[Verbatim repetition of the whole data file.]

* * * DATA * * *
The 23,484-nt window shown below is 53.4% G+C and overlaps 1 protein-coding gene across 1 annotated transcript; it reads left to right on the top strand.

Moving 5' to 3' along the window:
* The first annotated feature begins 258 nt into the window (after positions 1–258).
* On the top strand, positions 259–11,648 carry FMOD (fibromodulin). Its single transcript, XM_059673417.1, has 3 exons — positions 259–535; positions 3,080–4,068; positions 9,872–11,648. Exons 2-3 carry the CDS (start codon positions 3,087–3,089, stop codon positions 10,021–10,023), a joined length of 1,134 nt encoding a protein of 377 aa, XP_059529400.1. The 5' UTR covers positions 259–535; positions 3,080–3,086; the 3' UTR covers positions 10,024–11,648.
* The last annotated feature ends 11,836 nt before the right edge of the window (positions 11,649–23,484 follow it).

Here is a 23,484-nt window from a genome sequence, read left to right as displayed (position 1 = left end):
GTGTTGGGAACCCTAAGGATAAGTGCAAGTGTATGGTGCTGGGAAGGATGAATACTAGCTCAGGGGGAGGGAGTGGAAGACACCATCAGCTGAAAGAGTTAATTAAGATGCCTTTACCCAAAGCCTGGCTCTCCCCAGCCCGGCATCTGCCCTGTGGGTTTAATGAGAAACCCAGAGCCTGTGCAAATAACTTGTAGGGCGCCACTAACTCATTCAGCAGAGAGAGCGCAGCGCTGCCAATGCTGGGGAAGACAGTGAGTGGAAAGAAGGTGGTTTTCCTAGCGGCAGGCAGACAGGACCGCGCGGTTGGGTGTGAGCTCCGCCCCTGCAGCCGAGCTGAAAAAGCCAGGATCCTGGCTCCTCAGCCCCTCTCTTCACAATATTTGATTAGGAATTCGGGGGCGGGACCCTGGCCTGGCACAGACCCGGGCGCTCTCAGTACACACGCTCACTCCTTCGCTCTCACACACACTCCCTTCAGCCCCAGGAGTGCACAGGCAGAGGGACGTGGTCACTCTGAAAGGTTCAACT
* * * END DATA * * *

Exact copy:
The 23,484-nt window shown below is 53.4% G+C and overlaps 1 protein-coding gene across 1 annotated transcript; it reads left to right on the top strand.

Moving 5' to 3' along the window:
* The first annotated feature begins 258 nt into the window (after positions 1–258).
* On the top strand, positions 259–11,648 carry FMOD (fibromodulin). Its single transcript, XM_059673417.1, has 3 exons — positions 259–535; positions 3,080–4,068; positions 9,872–11,648. Exons 2-3 carry the CDS (start codon positions 3,087–3,089, stop codon positions 10,021–10,023), a joined length of 1,134 nt encoding a protein of 377 aa, XP_059529400.1. The 5' UTR covers positions 259–535; positions 3,080–3,086; the 3' UTR covers positions 10,024–11,648.
* The last annotated feature ends 11,836 nt before the right edge of the window (positions 11,649–23,484 follow it).

Here is a 23,484-nt window from a genome sequence, read left to right as displayed (position 1 = left end):
GTGTTGGGAACCCTAAGGATAAGTGCAAGTGTATGGTGCTGGGAAGGATGAATACTAGCTCAGGGGGAGGGAGTGGAAGACACCATCAGCTGAAAGAGTTAATTAAGATGCCTTTACCCAAAGCCTGGCTCTCCCCAGCCCGGCATCTGCCCTGTGGGTTTAATGAGAAACCCAGAGCCTGTGCAAATAACTTGTAGGGCGCCACTAACTCATTCAGCAGAGAGAGCGCAGCGCTGCCAATGCTGGGGAAGACAGTGAGTGGAAAGAAGGTGGTTTTCCTAGCGGCAGGCAGACAGGACCGCGCGGTTGGGTGTGAGCTCCGCCCCTGCAGCCGAGCTGAAAAAGCCAGGATCCTGGCTCCTCAGCCCCTCTCTTCACAATATTTGATTAGGAATTCGGGGGCGGGACCCTGGCCTGGCACAGACCCGGGCGCTCTCAGTACACACGCTCACTCCTTCGCTCTCACACACACTCCCTTCAGCCCCAGGAGTGCACAGGCAGAGGGACGTGGTCACTCTGAAAGGTTCAACT